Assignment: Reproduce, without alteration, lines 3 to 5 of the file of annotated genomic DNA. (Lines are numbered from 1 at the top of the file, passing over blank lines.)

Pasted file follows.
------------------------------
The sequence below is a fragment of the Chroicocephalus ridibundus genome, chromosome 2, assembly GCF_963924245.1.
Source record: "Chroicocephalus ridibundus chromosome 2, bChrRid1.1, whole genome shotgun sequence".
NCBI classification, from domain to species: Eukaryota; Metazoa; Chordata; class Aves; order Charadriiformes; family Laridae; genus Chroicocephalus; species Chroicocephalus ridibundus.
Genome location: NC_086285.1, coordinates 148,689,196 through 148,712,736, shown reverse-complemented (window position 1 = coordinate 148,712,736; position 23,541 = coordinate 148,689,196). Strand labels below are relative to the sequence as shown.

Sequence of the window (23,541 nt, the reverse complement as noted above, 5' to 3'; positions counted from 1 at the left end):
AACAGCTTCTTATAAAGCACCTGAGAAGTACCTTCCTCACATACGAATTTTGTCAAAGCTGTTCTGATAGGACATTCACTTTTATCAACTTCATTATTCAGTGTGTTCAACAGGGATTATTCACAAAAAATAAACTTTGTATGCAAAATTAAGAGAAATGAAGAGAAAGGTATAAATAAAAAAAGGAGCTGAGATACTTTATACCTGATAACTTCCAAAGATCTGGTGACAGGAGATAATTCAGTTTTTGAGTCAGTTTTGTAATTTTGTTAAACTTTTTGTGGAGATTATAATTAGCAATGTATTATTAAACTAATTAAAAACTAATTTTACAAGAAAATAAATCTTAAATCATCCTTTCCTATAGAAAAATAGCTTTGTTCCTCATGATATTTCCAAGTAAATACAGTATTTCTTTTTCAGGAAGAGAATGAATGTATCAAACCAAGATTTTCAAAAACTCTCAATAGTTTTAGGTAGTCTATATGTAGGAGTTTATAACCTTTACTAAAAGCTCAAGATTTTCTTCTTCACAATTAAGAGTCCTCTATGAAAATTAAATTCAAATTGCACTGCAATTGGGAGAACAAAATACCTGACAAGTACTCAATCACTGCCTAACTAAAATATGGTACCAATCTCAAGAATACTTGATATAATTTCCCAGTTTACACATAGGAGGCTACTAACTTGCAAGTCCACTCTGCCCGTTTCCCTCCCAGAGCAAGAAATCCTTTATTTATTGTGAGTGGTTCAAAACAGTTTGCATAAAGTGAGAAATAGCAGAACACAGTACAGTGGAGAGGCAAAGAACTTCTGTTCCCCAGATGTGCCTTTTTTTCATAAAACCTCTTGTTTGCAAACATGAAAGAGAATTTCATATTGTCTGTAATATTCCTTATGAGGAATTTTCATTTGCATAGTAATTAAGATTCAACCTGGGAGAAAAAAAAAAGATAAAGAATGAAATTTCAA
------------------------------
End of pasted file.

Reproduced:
NCBI classification, from domain to species: Eukaryota; Metazoa; Chordata; class Aves; order Charadriiformes; family Laridae; genus Chroicocephalus; species Chroicocephalus ridibundus.
Genome location: NC_086285.1, coordinates 148,689,196 through 148,712,736, shown reverse-complemented (window position 1 = coordinate 148,712,736; position 23,541 = coordinate 148,689,196). Strand labels below are relative to the sequence as shown.

Sequence of the window (23,541 nt, the reverse complement as noted above, 5' to 3'; positions counted from 1 at the left end):